If you ignore the goose poo covering the pavement and dog poo that visitors don’t clear up (and some residents too I might add), walking in the local park is a pleasure.
This is our second Summer here, and already we have noticed a difference from last year.
Talking to one of the locals, apparently it was originally designated to be a picnic area, but with the geese in large numbers and cutbacks not permitting clean up duty every day (or at least once a week) that idea was shelved, though there are picnic tables on one side adjacent to the site of the chippy.
As we chatted, we got the impression he is not really a nature lover and finds the geese intrusive and a pain. By all accounts, numbers have increased again and it doesn’t help when people feed the ducks as the geese muscle in (quickly hides empty seed bag in pocket).
I’ve already commented that the number of gosling broods is only a fraction of what they were last year, and we have just recently seen a second group of four, making 10 young in all to date.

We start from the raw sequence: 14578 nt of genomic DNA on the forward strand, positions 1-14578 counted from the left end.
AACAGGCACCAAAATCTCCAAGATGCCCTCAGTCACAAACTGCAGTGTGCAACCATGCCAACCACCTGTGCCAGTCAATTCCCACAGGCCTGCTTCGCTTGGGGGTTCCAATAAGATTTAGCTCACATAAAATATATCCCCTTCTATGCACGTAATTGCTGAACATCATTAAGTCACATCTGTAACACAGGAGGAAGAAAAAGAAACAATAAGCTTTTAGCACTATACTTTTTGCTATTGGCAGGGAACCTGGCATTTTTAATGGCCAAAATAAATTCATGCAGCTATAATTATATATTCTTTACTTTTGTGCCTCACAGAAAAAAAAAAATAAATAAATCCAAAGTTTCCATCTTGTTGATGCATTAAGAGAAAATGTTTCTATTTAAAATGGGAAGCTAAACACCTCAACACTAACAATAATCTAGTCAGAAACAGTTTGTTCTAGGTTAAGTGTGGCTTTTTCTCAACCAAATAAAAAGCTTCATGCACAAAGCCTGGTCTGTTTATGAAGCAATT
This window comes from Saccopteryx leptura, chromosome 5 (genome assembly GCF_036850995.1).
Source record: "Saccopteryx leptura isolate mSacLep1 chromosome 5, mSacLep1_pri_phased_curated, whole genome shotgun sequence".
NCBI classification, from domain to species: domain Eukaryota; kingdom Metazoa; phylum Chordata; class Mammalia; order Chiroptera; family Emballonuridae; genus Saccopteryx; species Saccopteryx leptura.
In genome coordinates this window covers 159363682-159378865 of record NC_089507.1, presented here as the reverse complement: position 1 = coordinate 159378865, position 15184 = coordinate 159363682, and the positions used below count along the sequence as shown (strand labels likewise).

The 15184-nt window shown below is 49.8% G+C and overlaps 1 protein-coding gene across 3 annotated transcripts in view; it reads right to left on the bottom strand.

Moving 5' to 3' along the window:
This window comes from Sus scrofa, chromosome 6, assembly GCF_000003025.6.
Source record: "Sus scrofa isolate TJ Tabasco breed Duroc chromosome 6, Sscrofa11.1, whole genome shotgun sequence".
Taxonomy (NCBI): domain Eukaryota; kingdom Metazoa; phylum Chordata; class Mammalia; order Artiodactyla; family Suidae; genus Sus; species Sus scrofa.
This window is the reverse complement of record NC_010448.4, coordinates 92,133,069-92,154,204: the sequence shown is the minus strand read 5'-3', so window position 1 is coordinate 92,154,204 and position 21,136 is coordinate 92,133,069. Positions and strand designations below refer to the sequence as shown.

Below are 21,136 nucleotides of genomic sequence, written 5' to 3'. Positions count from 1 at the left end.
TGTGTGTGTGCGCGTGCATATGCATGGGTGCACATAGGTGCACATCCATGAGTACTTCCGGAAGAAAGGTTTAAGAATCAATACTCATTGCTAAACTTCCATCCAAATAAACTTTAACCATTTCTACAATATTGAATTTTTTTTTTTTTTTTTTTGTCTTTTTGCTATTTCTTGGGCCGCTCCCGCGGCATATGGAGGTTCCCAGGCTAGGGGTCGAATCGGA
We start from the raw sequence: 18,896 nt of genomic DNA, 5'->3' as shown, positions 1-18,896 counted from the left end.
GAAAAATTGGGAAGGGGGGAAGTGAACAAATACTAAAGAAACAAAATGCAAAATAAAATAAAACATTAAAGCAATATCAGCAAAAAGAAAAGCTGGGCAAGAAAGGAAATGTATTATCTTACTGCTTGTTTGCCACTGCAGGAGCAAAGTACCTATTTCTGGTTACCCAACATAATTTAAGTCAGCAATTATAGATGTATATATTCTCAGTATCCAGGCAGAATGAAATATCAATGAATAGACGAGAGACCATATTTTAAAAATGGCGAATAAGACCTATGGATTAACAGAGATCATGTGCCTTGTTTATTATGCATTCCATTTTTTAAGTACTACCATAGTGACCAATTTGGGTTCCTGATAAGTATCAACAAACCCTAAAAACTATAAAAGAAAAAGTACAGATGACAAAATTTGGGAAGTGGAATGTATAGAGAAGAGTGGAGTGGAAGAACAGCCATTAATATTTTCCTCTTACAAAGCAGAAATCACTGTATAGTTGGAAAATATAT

The ducks are still going strong, one pair having 20 babies, and little feet are flying over the surface of the water all over the place to keep up with the adults.
Last year, the goslings came first, and we have now had some light thrown on why they are so late and so few.
It would appear that nests were raided of eggs to keep numbers down, which to be honest, we found heartbreaking, but I suppose better than the alternative of a massive cull.
The island in the centre of the lake was never intended as a nesting site, and to deter geese, a fence was put round it (duh…….. they can fly over the top).
The next plan was to put up an electric sheep fence (three strands), but this didn’t stop them either. Now it is a haven for waterfowl and left alone………… well, sort of.
There are so few places in a town that are free to enjoy the wonders of Nature.
Crows, herring gulls and birds of prey pick off the tiny ducklings on a regular basis. We have seen evidence of either a cat or fox taking young birds and leaving their corpses to rot in the sun. We have seen foxes numerous times in our road on our evening walks so are careful not to leave our bins accessible, and of course we had Ratilda so the bird feeder was dismantled as we don’t want rats in the garden.
On another note, the badger sett down the road seems to still be active, though last year they blocked off the gate entrance to the grounds in the hope of keeping them contained following complaints about damage to gardens.
I love Nature, cruel as She can be but sometimes Human interference appears crueler.
Photos are mine taken last year (2018)